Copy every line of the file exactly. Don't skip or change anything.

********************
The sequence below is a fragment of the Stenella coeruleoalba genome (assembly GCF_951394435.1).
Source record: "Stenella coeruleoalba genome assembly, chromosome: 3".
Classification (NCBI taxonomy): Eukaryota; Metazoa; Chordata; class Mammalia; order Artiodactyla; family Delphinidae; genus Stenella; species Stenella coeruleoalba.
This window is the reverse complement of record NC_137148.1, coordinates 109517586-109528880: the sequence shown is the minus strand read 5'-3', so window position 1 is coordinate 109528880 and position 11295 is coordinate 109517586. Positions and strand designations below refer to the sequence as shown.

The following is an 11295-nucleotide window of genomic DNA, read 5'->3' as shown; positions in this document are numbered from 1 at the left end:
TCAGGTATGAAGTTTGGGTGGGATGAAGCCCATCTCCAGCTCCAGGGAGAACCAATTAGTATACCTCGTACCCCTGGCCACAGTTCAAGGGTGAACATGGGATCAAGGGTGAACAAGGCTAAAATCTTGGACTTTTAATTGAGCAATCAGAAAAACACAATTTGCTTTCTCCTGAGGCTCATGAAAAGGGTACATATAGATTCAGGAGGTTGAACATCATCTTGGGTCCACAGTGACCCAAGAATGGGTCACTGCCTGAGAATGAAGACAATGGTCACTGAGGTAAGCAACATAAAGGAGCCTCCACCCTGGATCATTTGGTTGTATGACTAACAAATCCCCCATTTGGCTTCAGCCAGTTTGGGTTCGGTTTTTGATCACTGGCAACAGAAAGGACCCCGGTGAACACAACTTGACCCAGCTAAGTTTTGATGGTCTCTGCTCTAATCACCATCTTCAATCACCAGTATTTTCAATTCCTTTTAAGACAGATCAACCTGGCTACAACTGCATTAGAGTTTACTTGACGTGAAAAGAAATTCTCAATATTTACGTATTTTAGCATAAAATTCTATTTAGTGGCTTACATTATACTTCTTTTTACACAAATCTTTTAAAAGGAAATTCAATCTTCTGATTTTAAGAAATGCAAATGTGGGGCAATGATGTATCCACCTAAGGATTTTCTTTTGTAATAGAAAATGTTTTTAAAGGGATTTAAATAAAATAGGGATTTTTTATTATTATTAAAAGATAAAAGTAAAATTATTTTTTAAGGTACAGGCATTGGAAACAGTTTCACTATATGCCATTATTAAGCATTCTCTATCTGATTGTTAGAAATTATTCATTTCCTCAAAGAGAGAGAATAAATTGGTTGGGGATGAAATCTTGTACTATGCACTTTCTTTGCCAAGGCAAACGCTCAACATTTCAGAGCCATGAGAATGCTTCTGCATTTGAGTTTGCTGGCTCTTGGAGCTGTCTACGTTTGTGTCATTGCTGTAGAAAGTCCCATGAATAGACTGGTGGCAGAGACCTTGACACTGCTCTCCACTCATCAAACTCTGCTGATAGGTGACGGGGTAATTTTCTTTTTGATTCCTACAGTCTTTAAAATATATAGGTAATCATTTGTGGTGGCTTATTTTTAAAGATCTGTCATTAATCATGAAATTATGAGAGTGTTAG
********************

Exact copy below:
The sequence below is a fragment of the Stenella coeruleoalba genome (assembly GCF_951394435.1).
Source record: "Stenella coeruleoalba genome assembly, chromosome: 3".
Classification (NCBI taxonomy): Eukaryota; Metazoa; Chordata; class Mammalia; order Artiodactyla; family Delphinidae; genus Stenella; species Stenella coeruleoalba.
This window is the reverse complement of record NC_137148.1, coordinates 109517586-109528880: the sequence shown is the minus strand read 5'-3', so window position 1 is coordinate 109528880 and position 11295 is coordinate 109517586. Positions and strand designations below refer to the sequence as shown.

The following is an 11295-nucleotide window of genomic DNA, read 5'->3' as shown; positions in this document are numbered from 1 at the left end:
TCAGGTATGAAGTTTGGGTGGGATGAAGCCCATCTCCAGCTCCAGGGAGAACCAATTAGTATACCTCGTACCCCTGGCCACAGTTCAAGGGTGAACATGGGATCAAGGGTGAACAAGGCTAAAATCTTGGACTTTTAATTGAGCAATCAGAAAAACACAATTTGCTTTCTCCTGAGGCTCATGAAAAGGGTACATATAGATTCAGGAGGTTGAACATCATCTTGGGTCCACAGTGACCCAAGAATGGGTCACTGCCTGAGAATGAAGACAATGGTCACTGAGGTAAGCAACATAAAGGAGCCTCCACCCTGGATCATTTGGTTGTATGACTAACAAATCCCCCATTTGGCTTCAGCCAGTTTGGGTTCGGTTTTTGATCACTGGCAACAGAAAGGACCCCGGTGAACACAACTTGACCCAGCTAAGTTTTGATGGTCTCTGCTCTAATCACCATCTTCAATCACCAGTATTTTCAATTCCTTTTAAGACAGATCAACCTGGCTACAACTGCATTAGAGTTTACTTGACGTGAAAAGAAATTCTCAATATTTACGTATTTTAGCATAAAATTCTATTTAGTGGCTTACATTATACTTCTTTTTACACAAATCTTTTAAAAGGAAATTCAATCTTCTGATTTTAAGAAATGCAAATGTGGGGCAATGATGTATCCACCTAAGGATTTTCTTTTGTAATAGAAAATGTTTTTAAAGGGATTTAAATAAAATAGGGATTTTTTATTATTATTAAAAGATAAAAGTAAAATTATTTTTTAAGGTACAGGCATTGGAAACAGTTTCACTATATGCCATTATTAAGCATTCTCTATCTGATTGTTAGAAATTATTCATTTCCTCAAAGAGAGAGAATAAATTGGTTGGGGATGAAATCTTGTACTATGCACTTTCTTTGCCAAGGCAAACGCTCAACATTTCAGAGCCATGAGAATGCTTCTGCATTTGAGTTTGCTGGCTCTTGGAGCTGTCTACGTTTGTGTCATTGCTGTAGAAAGTCCCATGAATAGACTGGTGGCAGAGACCTTGACACTGCTCTCCACTCATCAAACTCTGCTGATAGGTGACGGGGTAATTTTCTTTTTGATTCCTACAGTCTTTAAAATATATAGGTAATCATTTGTGGTGGCTTATTTTTAAAGATCTGTCATTAATCATGAAATTATGAGAGTGTTAG